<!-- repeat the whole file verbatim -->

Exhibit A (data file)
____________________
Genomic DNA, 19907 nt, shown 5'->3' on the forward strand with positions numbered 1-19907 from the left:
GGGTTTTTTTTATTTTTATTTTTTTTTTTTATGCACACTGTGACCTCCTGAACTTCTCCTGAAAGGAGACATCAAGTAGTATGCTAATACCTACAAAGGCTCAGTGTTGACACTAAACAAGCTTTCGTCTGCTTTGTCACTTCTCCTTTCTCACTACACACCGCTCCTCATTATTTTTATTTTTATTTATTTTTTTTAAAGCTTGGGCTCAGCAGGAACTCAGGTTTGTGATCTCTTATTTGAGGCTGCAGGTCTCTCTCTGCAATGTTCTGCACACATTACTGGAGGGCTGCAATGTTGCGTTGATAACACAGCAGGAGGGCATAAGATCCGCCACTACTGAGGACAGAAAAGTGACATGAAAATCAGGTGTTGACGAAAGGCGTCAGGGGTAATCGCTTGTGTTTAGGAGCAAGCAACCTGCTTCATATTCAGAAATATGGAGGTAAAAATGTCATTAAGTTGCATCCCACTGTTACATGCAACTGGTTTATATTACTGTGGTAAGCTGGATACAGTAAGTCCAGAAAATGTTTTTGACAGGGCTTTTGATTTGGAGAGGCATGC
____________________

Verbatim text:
Genomic DNA, 19907 nt, shown 5'->3' on the forward strand with positions numbered 1-19907 from the left:
GGGTTTTTTTTATTTTTATTTTTTTTTTTTATGCACACTGTGACCTCCTGAACTTCTCCTGAAAGGAGACATCAAGTAGTATGCTAATACCTACAAAGGCTCAGTGTTGACACTAAACAAGCTTTCGTCTGCTTTGTCACTTCTCCTTTCTCACTACACACCGCTCCTCATTATTTTTATTTTTATTTATTTTTTTTAAAGCTTGGGCTCAGCAGGAACTCAGGTTTGTGATCTCTTATTTGAGGCTGCAGGTCTCTCTCTGCAATGTTCTGCACACATTACTGGAGGGCTGCAATGTTGCGTTGATAACACAGCAGGAGGGCATAAGATCCGCCACTACTGAGGACAGAAAAGTGACATGAAAATCAGGTGTTGACGAAAGGCGTCAGGGGTAATCGCTTGTGTTTAGGAGCAAGCAACCTGCTTCATATTCAGAAATATGGAGGTAAAAATGTCATTAAGTTGCATCCCACTGTTACATGCAACTGGTTTATATTACTGTGGTAAGCTGGATACAGTAAGTCCAGAAAATGTTTTTGACAGGGCTTTTGATTTGGAGAGGCATGC